Most MSM with the exception of KO and Rachel, remind me of the party game, where 20 0r more people have to whisper into the ear of the next person in line what they heard from the person to their right or left and the last person has to say it out loud to everyone there. It was always hilarious because it was just a game. Reporting downright untruths as facts for millions of viewers or readers is not a game and can at times be dangerous. Anyone who does this should be shamed into admitting that in fact it is just an unconfirmed rumour and proved wrong on the internet or articles. Oh silly me, Faux news? has no shame.


The film “Network” announced what was coming down the line. Once the corporations took over networks, news was required to be another profit center.

Truth is not necessarily interesting at times, it doesn’t get the highest ratings or bring in the ad bucks. So for networks and cable news, “Truth” was canceled.

Who knows, maybe we can catch “Truth” in reruns on Nick at Night.

Corgi Lover

Unfortunately, those going to their windows and yelling “I won’t take it anymore” aren’t the sane ones who understand why they’re yelling, but the ones who are yelling because of the lies they’ve been fed.


The demise of investigative reporting unless it’s hanging in a tree outside some celebs house all night peeing in a jar, is very sad. Has someone got their balls in a vise??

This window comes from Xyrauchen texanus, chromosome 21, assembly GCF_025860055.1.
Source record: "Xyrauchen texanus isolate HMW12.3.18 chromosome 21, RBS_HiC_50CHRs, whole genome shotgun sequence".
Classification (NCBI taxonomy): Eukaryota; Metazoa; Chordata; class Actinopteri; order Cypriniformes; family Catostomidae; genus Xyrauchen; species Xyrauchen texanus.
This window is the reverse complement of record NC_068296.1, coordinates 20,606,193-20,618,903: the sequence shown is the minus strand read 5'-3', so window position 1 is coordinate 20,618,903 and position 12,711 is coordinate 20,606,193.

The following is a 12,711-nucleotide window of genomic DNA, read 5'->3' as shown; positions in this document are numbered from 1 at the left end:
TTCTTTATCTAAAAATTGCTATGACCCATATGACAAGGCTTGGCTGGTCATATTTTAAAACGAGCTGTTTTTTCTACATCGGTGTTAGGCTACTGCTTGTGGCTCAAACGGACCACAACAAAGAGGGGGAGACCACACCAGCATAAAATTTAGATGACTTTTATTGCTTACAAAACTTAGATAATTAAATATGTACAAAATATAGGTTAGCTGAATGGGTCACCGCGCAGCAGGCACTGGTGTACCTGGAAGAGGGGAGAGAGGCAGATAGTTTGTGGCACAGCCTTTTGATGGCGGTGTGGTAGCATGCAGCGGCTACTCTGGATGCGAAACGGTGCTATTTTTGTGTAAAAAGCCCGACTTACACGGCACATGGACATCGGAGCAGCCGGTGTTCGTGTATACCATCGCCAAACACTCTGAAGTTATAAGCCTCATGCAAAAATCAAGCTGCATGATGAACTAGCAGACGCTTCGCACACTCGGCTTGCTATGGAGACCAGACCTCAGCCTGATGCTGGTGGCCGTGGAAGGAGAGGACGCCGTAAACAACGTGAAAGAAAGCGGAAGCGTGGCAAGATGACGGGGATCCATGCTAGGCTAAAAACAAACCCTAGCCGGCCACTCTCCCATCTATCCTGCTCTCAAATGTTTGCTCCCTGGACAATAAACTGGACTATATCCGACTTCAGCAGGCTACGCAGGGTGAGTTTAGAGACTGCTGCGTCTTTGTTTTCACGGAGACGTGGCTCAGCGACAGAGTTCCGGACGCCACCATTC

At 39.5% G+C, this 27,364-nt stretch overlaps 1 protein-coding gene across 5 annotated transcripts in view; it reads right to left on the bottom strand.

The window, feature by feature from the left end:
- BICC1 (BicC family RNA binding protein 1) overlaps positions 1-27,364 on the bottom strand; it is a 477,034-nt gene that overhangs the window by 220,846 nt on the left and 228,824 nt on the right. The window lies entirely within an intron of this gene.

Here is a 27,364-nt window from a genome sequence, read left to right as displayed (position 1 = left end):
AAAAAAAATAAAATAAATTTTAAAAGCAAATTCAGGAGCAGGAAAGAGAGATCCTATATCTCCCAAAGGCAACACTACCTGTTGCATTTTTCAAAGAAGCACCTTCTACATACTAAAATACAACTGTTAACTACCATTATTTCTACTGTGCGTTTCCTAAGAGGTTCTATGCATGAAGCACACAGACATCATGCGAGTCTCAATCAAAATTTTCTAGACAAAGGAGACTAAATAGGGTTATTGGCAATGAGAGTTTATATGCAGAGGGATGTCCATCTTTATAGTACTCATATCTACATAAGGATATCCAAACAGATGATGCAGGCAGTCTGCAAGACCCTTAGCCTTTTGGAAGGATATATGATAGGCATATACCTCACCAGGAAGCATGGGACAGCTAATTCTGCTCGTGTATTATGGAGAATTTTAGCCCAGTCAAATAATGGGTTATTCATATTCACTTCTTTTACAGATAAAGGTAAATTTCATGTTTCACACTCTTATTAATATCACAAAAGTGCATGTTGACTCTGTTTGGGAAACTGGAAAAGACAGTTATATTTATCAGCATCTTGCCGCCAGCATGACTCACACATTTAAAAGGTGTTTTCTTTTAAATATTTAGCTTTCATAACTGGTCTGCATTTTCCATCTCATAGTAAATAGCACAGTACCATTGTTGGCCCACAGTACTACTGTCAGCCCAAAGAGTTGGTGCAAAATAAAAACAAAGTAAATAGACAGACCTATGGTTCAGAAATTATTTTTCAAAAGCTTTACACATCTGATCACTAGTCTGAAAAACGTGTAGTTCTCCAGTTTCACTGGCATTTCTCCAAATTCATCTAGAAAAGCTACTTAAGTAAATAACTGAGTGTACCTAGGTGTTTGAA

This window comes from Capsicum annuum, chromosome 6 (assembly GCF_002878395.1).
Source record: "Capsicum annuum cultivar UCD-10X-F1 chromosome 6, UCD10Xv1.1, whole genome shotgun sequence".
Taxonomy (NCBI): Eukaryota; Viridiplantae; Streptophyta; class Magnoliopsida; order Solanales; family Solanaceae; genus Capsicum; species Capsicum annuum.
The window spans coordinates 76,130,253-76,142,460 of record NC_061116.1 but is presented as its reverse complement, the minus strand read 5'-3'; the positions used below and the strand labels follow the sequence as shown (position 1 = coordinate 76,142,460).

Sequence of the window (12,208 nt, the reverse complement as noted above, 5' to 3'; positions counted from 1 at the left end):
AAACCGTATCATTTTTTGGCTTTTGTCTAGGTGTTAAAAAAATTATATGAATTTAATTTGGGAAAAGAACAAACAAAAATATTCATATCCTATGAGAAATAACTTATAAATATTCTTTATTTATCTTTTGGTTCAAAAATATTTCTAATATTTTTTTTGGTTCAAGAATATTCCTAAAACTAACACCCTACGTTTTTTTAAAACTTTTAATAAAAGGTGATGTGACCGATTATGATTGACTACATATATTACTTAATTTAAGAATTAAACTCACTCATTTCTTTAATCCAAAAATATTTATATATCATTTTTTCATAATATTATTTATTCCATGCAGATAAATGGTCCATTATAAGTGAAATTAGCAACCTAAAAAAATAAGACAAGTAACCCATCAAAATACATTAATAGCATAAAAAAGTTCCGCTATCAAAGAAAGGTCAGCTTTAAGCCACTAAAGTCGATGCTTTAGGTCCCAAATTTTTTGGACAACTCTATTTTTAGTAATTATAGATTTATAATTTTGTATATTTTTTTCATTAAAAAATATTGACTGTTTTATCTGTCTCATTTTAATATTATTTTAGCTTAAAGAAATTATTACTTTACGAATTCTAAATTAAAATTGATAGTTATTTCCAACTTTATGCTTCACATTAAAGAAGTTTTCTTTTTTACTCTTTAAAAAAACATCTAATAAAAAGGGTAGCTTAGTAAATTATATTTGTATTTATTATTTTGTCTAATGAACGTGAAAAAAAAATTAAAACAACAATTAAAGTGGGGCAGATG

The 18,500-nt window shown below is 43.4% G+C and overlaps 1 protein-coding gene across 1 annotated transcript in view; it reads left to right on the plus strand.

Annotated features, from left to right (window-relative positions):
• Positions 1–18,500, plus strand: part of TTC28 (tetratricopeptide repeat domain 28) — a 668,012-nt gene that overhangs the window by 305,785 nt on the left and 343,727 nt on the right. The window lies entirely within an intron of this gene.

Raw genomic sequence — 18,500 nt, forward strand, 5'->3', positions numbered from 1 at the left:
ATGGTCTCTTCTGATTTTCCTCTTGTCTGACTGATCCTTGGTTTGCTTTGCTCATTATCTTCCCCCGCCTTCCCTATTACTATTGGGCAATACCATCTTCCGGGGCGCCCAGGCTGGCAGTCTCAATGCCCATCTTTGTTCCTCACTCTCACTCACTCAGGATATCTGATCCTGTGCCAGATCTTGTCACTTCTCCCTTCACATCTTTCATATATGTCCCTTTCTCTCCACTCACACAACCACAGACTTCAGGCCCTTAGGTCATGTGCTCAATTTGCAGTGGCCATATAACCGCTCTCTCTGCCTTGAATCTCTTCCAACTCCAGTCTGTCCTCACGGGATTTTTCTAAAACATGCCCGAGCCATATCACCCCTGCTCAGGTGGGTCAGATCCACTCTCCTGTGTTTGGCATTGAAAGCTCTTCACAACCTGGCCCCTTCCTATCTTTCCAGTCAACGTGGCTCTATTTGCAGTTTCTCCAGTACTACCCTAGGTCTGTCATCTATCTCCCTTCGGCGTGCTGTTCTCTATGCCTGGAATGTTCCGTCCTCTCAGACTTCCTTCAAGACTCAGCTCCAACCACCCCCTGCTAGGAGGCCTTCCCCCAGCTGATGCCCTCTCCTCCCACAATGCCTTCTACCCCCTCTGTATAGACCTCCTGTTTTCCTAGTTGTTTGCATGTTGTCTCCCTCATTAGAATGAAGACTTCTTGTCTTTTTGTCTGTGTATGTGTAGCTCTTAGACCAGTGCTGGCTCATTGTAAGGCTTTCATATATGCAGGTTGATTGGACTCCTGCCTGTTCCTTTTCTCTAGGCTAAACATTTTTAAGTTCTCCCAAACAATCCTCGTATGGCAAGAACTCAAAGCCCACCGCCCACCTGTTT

Corgi Lover

I would include the first 30-40 minutes of the Ed Show in that short list, right up to the point where he brings in the panel and lets some person from the right start their propaganda. Ed brings them in line to a degree, but they irritate me to no end.

KQµårk 死神

Very timely and adroit article. The forth estate died once it sold out and became profit centers when they use to be loss leaders. The blog world is no better because they report option and like you stated stories from “anonymous sources” as fact without the proper fact checking required. “Anonymous sources” are not the root of the problem. The press has used anonymous sources for decades to get at the truth. The problem is with the 24/7 news cycle and the blog world the pressure on the current media to report news stories in a vastly compressed time frame. We are going to see more and more of these stories that are simple not true. How I miss the fourth estate.